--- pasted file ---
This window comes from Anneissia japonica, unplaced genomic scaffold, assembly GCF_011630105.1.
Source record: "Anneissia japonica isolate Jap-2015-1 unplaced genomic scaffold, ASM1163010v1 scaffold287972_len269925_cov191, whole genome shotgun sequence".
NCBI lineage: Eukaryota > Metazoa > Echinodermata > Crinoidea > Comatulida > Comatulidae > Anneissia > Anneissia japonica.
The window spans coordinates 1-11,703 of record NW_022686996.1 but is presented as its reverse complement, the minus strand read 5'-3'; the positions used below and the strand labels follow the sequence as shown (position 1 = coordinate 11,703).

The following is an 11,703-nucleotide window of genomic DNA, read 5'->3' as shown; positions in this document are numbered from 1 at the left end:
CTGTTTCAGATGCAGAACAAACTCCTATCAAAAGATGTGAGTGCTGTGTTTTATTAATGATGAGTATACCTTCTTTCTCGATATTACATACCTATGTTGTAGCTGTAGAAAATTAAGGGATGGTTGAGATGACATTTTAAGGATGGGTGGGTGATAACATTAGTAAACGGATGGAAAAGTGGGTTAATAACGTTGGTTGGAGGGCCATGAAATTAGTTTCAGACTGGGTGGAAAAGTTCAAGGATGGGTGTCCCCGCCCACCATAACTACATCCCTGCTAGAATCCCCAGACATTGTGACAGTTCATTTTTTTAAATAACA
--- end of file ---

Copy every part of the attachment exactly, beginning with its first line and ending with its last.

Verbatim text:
This window comes from Anneissia japonica, unplaced genomic scaffold, assembly GCF_011630105.1.
Source record: "Anneissia japonica isolate Jap-2015-1 unplaced genomic scaffold, ASM1163010v1 scaffold287972_len269925_cov191, whole genome shotgun sequence".
NCBI lineage: Eukaryota > Metazoa > Echinodermata > Crinoidea > Comatulida > Comatulidae > Anneissia > Anneissia japonica.
The window spans coordinates 1-11,703 of record NW_022686996.1 but is presented as its reverse complement, the minus strand read 5'-3'; the positions used below and the strand labels follow the sequence as shown (position 1 = coordinate 11,703).

The following is an 11,703-nucleotide window of genomic DNA, read 5'->3' as shown; positions in this document are numbered from 1 at the left end:
CTGTTTCAGATGCAGAACAAACTCCTATCAAAAGATGTGAGTGCTGTGTTTTATTAATGATGAGTATACCTTCTTTCTCGATATTACATACCTATGTTGTAGCTGTAGAAAATTAAGGGATGGTTGAGATGACATTTTAAGGATGGGTGGGTGATAACATTAGTAAACGGATGGAAAAGTGGGTTAATAACGTTGGTTGGAGGGCCATGAAATTAGTTTCAGACTGGGTGGAAAAGTTCAAGGATGGGTGTCCCCGCCCACCATAACTACATCCCTGCTAGAATCCCCAGACATTGTGACAGTTCATTTTTTTAAATAACA